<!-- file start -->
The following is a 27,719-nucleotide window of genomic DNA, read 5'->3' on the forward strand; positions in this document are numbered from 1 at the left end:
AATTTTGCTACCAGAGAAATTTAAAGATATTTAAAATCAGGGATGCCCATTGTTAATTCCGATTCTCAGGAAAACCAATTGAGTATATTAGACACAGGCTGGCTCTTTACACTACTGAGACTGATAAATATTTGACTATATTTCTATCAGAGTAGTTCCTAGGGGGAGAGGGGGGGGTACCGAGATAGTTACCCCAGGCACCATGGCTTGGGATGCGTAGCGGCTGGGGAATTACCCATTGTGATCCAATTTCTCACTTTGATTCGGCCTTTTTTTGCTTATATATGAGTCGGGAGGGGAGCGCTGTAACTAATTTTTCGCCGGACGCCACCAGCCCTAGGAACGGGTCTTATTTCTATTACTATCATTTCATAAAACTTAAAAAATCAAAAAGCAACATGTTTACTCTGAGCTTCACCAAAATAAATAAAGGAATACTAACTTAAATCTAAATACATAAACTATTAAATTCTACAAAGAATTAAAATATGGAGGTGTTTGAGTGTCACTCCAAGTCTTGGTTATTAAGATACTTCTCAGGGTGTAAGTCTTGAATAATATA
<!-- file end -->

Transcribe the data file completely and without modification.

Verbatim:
The following is a 27,719-nucleotide window of genomic DNA, read 5'->3' on the forward strand; positions in this document are numbered from 1 at the left end:
AATTTTGCTACCAGAGAAATTTAAAGATATTTAAAATCAGGGATGCCCATTGTTAATTCCGATTCTCAGGAAAACCAATTGAGTATATTAGACACAGGCTGGCTCTTTACACTACTGAGACTGATAAATATTTGACTATATTTCTATCAGAGTAGTTCCTAGGGGGAGAGGGGGGGGTACCGAGATAGTTACCCCAGGCACCATGGCTTGGGATGCGTAGCGGCTGGGGAATTACCCATTGTGATCCAATTTCTCACTTTGATTCGGCCTTTTTTTGCTTATATATGAGTCGGGAGGGGAGCGCTGTAACTAATTTTTCGCCGGACGCCACCAGCCCTAGGAACGGGTCTTATTTCTATTACTATCATTTCATAAAACTTAAAAAATCAAAAAGCAACATGTTTACTCTGAGCTTCACCAAAATAAATAAAGGAATACTAACTTAAATCTAAATACATAAACTATTAAATTCTACAAAGAATTAAAATATGGAGGTGTTTGAGTGTCACTCCAAGTCTTGGTTATTAAGATACTTCTCAGGGTGTAAGTCTTGAATAATATA